"Look for NLRB go back to the rulemaking and look for expedited elections," Trivisonno says. "That is the biggest concern that employers should have. When you get a petition you have to communicate as an employer the implications and consequences of unionization. If you only have 10 to 14 days to communicate your message to thousands of people, it is going to be extremely difficult, particularly because you can't shut the place down with healthcare. We have had situations with six months and barely prevailed. I don't know how we are going to do it in two weeks."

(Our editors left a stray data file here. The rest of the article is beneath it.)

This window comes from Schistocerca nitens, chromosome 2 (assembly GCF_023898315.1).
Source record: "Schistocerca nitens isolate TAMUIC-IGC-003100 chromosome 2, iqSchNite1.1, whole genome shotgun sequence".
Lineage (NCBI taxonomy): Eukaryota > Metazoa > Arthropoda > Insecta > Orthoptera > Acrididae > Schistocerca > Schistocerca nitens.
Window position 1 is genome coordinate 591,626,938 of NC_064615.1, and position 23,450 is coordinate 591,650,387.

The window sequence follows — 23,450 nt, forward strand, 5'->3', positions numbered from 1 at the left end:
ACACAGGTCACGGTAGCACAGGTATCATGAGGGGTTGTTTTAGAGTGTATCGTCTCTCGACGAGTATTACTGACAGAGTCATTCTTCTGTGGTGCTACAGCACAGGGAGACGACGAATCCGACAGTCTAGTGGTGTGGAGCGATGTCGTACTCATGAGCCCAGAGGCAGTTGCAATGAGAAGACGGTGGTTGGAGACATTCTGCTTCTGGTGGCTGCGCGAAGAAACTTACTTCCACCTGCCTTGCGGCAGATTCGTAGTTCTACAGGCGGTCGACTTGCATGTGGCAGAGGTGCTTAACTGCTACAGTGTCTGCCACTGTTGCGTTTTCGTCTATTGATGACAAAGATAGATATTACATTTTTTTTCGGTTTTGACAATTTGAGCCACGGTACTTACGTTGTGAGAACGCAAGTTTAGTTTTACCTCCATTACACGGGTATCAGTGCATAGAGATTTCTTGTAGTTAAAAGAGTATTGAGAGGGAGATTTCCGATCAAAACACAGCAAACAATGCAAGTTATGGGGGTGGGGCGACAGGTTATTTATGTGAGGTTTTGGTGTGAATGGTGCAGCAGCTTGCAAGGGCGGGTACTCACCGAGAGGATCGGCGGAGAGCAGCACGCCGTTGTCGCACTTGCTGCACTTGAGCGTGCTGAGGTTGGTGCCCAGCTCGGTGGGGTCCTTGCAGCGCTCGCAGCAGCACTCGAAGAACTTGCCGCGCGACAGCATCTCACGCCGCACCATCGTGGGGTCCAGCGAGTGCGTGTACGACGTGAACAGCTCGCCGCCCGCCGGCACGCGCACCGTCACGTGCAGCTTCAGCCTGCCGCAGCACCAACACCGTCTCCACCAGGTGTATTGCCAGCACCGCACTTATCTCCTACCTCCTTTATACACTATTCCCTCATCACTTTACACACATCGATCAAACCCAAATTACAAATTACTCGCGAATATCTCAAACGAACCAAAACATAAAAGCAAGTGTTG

In addition, the NLRB will review dozens of decisions it made from 2008 to 2010 when the board contained only two members owing to Republican objections to Obama's candidates. The U.S. Supreme Court in Process Steel vs. the NLRB in 2010 ruled that the two-member NLRB did not have the authority to decide cases, so many of those cases will be reviewed again by the five-member board.
With the current pro-labor makeup on the full board, Trivisonno says "there are a bunch of cases lined up that they are waiting to hear and they will overturn previously decided cases and change the way the pendulum swings."
While much of what happens at the federal level is beyond the control of most hospital executives and administrators, Trivisonno says steps can be taken to deflect union organizing efforts. It starts with being proactive and communicating your hospital's stance on organized labor and why you oppose it.